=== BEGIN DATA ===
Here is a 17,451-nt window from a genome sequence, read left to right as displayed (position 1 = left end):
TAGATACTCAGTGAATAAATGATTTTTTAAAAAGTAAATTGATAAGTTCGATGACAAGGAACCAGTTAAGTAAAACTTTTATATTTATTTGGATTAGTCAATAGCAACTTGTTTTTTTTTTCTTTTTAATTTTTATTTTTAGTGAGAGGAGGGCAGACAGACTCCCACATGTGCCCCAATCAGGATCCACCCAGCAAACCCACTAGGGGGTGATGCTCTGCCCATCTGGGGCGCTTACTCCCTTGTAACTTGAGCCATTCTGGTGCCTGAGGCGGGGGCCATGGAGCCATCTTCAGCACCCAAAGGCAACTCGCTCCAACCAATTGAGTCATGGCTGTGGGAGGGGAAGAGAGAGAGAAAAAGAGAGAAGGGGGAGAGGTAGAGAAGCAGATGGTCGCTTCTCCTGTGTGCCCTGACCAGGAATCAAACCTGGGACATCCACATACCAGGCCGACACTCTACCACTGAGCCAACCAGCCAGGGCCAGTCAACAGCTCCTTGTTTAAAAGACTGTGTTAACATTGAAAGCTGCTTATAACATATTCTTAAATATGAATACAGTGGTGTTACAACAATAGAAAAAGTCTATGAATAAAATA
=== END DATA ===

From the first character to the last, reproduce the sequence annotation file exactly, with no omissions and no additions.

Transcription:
Here is a 17,451-nt window from a genome sequence, read left to right as displayed (position 1 = left end):
TAGATACTCAGTGAATAAATGATTTTTTAAAAAGTAAATTGATAAGTTCGATGACAAGGAACCAGTTAAGTAAAACTTTTATATTTATTTGGATTAGTCAATAGCAACTTGTTTTTTTTTTCTTTTTAATTTTTATTTTTAGTGAGAGGAGGGCAGACAGACTCCCACATGTGCCCCAATCAGGATCCACCCAGCAAACCCACTAGGGGGTGATGCTCTGCCCATCTGGGGCGCTTACTCCCTTGTAACTTGAGCCATTCTGGTGCCTGAGGCGGGGGCCATGGAGCCATCTTCAGCACCCAAAGGCAACTCGCTCCAACCAATTGAGTCATGGCTGTGGGAGGGGAAGAGAGAGAGAAAAAGAGAGAAGGGGGAGAGGTAGAGAAGCAGATGGTCGCTTCTCCTGTGTGCCCTGACCAGGAATCAAACCTGGGACATCCACATACCAGGCCGACACTCTACCACTGAGCCAACCAGCCAGGGCCAGTCAACAGCTCCTTGTTTAAAAGACTGTGTTAACATTGAAAGCTGCTTATAACATATTCTTAAATATGAATACAGTGGTGTTACAACAATAGAAAAAGTCTATGAATAAAATA